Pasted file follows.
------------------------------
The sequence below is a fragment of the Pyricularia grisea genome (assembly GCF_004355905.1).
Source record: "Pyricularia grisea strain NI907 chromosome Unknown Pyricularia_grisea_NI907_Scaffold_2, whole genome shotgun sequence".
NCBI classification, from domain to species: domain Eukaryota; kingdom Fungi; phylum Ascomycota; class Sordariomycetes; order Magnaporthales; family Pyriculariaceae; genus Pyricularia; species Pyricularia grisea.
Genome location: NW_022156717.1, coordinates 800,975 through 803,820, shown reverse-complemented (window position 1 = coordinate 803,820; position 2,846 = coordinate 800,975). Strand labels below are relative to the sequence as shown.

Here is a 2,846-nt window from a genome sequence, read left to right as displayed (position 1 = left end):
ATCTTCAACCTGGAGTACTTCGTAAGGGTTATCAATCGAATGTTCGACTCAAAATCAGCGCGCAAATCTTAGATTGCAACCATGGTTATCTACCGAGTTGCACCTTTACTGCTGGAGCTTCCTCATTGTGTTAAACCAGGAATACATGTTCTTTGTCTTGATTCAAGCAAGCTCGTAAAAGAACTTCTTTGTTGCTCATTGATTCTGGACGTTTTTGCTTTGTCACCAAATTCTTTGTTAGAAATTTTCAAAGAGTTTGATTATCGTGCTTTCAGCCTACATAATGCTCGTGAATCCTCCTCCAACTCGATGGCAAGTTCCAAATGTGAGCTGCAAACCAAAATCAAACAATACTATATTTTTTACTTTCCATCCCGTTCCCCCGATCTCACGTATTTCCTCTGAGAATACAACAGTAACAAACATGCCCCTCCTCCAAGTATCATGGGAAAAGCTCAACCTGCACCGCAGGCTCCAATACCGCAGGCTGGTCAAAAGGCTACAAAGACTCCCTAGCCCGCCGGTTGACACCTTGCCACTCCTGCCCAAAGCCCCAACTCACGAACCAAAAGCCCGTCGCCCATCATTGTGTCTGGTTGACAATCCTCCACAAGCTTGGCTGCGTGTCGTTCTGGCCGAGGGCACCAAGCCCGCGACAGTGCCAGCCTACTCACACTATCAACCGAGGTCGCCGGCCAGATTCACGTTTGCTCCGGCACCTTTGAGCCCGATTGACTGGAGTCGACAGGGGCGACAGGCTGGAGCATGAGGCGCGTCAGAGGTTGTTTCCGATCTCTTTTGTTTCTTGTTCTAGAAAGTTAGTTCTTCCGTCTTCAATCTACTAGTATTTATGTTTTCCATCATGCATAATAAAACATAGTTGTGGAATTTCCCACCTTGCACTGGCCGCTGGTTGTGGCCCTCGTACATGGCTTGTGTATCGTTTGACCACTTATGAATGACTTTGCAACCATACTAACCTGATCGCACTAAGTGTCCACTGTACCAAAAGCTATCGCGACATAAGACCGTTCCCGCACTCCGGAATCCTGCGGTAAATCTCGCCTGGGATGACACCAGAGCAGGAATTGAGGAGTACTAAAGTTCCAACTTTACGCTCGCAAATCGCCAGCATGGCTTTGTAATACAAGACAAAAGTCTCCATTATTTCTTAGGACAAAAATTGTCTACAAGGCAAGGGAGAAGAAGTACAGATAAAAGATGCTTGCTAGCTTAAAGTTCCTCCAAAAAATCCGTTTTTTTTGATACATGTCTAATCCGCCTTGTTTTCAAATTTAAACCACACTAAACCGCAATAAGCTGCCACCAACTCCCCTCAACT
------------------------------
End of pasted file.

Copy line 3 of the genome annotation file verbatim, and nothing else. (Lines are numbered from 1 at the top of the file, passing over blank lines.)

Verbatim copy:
NCBI classification, from domain to species: domain Eukaryota; kingdom Fungi; phylum Ascomycota; class Sordariomycetes; order Magnaporthales; family Pyriculariaceae; genus Pyricularia; species Pyricularia grisea.